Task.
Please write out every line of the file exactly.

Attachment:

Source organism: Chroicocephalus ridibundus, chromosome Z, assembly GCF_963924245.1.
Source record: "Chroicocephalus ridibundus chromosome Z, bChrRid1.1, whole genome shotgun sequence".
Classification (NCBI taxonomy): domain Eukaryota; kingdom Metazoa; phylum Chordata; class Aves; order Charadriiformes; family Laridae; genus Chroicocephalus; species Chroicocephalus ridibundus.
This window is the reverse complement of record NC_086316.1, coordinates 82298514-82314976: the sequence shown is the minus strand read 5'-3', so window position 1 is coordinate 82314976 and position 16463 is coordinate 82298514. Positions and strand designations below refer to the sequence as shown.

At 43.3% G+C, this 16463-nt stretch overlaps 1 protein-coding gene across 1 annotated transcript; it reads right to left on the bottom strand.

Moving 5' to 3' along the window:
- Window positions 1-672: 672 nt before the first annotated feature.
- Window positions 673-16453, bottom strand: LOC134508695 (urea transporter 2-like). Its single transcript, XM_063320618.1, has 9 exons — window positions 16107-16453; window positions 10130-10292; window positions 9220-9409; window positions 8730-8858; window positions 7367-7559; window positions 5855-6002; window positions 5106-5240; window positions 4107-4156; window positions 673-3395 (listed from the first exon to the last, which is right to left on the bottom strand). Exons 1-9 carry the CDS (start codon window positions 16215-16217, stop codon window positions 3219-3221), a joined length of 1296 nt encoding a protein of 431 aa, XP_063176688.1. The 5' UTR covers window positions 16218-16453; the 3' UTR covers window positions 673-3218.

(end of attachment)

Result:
Source organism: Chroicocephalus ridibundus, chromosome Z, assembly GCF_963924245.1.
Source record: "Chroicocephalus ridibundus chromosome Z, bChrRid1.1, whole genome shotgun sequence".
Classification (NCBI taxonomy): domain Eukaryota; kingdom Metazoa; phylum Chordata; class Aves; order Charadriiformes; family Laridae; genus Chroicocephalus; species Chroicocephalus ridibundus.
This window is the reverse complement of record NC_086316.1, coordinates 82298514-82314976: the sequence shown is the minus strand read 5'-3', so window position 1 is coordinate 82314976 and position 16463 is coordinate 82298514. Positions and strand designations below refer to the sequence as shown.

At 43.3% G+C, this 16463-nt stretch overlaps 1 protein-coding gene across 1 annotated transcript; it reads right to left on the bottom strand.

Moving 5' to 3' along the window:
- Window positions 1-672: 672 nt before the first annotated feature.
- Window positions 673-16453, bottom strand: LOC134508695 (urea transporter 2-like). Its single transcript, XM_063320618.1, has 9 exons — window positions 16107-16453; window positions 10130-10292; window positions 9220-9409; window positions 8730-8858; window positions 7367-7559; window positions 5855-6002; window positions 5106-5240; window positions 4107-4156; window positions 673-3395 (listed from the first exon to the last, which is right to left on the bottom strand). Exons 1-9 carry the CDS (start codon window positions 16215-16217, stop codon window positions 3219-3221), a joined length of 1296 nt encoding a protein of 431 aa, XP_063176688.1. The 5' UTR covers window positions 16218-16453; the 3' UTR covers window positions 673-3218.